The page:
Handbook 2:
Administering the Church


17.2 Circumstances That May Permit Local Adaptation

    Stake presidents, bishops, and branch presidents have discretion to make simple adaptations to certain Church programs. Where needed, such adaptations may be made as follows:
  1. 1.

    In the staffing and programs of the auxiliaries

  2. 2.

    In the format and frequency of leadership meetings

  3. 3.

    In the format and frequency of activities

When considering what adaptations may be appropriate, the stake presidency, bishopric, or branch presidency counsel among themselves and also with the stake, ward, or branch council. They also counsel with their immediate presiding authority if circumstances may justify a major or unusual adaptation. Leaders should always seek the guidance of the Spirit in making adaptations.

Leaders may consider the following factors when determining what adaptations may be appropriate.


Family Circumstances

When extending callings, scheduling leadership meetings, and planning activities, leaders consider the family circumstances of members. Church service and participation always entail a measure of sacrifice. However, strong families are vital to the Church, and members should not be asked to make excessive family sacrifices to serve or to support programs or activities.

One family circumstance to consider is the Church calling(s) held by a member’s husband or wife. Individual families should not be overburdened with Church responsibilities. Another circumstance to consider is the overall time demands that members face in supporting their families and taking care of other personal matters. In some areas of the world, members of necessity work two or three jobs. These are legitimate considerations for leaders to weigh in extending callings, scheduling leadership meetings, and planning activities.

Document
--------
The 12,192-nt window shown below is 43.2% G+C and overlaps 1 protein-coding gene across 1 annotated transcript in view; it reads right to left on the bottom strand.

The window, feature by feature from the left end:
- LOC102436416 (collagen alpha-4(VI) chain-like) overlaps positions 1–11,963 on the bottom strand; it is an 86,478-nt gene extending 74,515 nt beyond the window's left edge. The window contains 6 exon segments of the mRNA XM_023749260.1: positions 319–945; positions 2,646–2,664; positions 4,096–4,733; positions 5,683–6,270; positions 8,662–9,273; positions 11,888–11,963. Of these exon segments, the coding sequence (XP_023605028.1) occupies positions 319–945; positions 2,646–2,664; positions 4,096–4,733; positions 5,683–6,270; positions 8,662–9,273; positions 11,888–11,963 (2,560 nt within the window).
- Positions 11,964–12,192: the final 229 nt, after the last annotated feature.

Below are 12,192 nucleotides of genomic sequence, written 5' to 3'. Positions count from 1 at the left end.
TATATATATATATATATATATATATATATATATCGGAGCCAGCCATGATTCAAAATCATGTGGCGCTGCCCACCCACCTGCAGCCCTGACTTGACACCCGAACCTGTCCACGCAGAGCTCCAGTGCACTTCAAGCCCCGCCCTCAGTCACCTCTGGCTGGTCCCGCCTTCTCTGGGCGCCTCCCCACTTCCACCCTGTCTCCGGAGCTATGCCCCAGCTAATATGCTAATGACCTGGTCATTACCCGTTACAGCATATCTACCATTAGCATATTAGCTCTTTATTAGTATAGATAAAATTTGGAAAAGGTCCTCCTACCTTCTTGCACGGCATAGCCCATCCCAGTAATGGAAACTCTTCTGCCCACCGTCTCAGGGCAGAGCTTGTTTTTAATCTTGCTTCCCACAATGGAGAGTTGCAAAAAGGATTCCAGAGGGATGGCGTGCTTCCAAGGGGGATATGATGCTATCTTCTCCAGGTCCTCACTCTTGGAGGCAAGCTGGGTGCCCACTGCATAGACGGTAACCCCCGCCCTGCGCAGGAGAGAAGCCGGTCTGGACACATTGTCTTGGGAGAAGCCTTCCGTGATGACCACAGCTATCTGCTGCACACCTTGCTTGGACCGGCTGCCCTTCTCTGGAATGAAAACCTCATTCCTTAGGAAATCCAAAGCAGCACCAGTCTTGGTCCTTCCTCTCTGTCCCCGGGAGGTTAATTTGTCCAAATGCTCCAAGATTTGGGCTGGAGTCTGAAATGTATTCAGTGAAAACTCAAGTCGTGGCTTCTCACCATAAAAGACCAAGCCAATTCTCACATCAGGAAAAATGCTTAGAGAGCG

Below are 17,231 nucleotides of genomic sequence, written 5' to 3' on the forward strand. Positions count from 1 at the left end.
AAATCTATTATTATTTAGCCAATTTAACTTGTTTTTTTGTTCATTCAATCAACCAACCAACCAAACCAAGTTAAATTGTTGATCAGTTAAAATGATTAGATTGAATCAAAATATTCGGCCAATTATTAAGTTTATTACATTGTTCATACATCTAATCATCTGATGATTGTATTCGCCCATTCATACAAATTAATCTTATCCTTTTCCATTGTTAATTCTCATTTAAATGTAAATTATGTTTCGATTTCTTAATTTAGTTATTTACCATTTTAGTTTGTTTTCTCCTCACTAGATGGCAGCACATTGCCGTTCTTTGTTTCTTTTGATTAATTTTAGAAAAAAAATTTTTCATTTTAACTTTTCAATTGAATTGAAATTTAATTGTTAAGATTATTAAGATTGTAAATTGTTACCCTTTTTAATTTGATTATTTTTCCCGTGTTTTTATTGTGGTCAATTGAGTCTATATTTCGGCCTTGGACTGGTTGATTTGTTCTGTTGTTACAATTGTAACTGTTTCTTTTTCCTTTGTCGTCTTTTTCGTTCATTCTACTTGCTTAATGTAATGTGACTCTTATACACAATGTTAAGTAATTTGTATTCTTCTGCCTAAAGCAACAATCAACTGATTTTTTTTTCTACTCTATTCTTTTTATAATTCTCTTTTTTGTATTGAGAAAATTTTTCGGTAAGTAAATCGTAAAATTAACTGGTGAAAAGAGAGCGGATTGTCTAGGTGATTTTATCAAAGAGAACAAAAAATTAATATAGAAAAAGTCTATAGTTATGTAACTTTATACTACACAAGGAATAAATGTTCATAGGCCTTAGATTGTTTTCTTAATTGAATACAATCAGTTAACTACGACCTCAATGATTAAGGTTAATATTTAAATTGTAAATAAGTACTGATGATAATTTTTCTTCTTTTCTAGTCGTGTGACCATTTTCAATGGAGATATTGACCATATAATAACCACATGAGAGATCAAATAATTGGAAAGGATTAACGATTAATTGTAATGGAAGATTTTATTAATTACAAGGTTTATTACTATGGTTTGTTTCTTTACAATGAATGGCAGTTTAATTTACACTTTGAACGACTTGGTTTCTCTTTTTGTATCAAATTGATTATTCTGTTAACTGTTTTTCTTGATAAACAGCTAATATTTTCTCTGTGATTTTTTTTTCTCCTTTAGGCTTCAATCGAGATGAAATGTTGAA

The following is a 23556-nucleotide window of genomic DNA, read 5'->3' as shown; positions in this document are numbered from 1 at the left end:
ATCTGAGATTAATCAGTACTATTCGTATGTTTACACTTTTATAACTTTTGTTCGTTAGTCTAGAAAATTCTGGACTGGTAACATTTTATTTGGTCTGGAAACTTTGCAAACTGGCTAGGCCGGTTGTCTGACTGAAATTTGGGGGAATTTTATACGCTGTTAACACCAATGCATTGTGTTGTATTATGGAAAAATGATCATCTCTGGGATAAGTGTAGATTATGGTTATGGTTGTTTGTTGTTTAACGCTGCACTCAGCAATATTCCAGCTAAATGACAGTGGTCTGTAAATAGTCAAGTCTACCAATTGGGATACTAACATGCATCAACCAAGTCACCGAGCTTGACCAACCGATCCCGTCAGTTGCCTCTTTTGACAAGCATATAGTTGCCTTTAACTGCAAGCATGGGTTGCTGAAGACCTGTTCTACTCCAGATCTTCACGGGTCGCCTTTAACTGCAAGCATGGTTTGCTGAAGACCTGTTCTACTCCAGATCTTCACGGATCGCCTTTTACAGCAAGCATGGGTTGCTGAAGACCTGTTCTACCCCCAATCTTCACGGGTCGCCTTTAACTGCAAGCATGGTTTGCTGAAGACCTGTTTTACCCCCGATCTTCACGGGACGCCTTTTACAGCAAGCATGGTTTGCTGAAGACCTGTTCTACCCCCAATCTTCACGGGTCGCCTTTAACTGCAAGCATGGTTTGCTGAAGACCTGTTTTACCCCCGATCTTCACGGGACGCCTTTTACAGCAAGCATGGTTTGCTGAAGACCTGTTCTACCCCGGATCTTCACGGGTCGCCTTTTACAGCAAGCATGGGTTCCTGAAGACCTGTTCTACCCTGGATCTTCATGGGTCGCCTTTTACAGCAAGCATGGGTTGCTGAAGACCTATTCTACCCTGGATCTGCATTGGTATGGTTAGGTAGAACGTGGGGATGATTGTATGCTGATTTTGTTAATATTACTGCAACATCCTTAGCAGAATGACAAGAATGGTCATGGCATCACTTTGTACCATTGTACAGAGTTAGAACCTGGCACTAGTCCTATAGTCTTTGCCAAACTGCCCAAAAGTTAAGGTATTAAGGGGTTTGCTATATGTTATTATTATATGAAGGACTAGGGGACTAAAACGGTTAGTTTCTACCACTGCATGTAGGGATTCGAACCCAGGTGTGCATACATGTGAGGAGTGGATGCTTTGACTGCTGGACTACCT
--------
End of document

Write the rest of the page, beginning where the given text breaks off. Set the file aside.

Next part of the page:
Transportation and Communication

Some stakes or wards encompass large geographical areas, requiring members to travel long distances to meetings and activities. When evaluating the need for meetings and activities, leaders take into account the time and expense required for members to travel.

In many areas of the world, automobiles are not common, and transportation takes place by foot, bicycle, bus, and streetcar. When distances are great, these conditions may mean that leaders should adjust Church programs and leadership meetings to make it easier for members to participate.

Even where automobiles are widely available, leaders should be sensitive to the cost of driving long distances. In some instances, such as conducting high council business, leaders may use conference calls, e-mail, and the Internet to reduce costly transportation. When using these resources, leaders should take special care to ensure confidentiality.

Members in different stages of life often vary widely in their access to transportation. For example, young single adults are often more mobile than families with children, and sometimes they have the resources to travel greater distances. Where young single adults are able to gather at reasonable time and expense, they should have multistake activities of moderate frequency (see 13.3.1).

In some parts of the world, telephones are expensive, and many members do not own one. Likewise, e-mail and Internet access are rare in some areas. If these resources are expensive or not generally available, leaders should make necessary adaptations.

Where travel is difficult or costly and communication resources are inadequate, serving as a ministering brother or sister is more challenging. In such cases, leaders organize ministering to best meet local needs (see 7.4.3 and 9.5.3).


Small Quorum or Class Size

Young Men and Young Women

In a ward or branch with few young men, Aaronic Priesthood quorums may meet together for instruction and activities (see 8.11 and 8.13.1). However, individual quorums should still be organized, with leaders called and sustained for each quorum.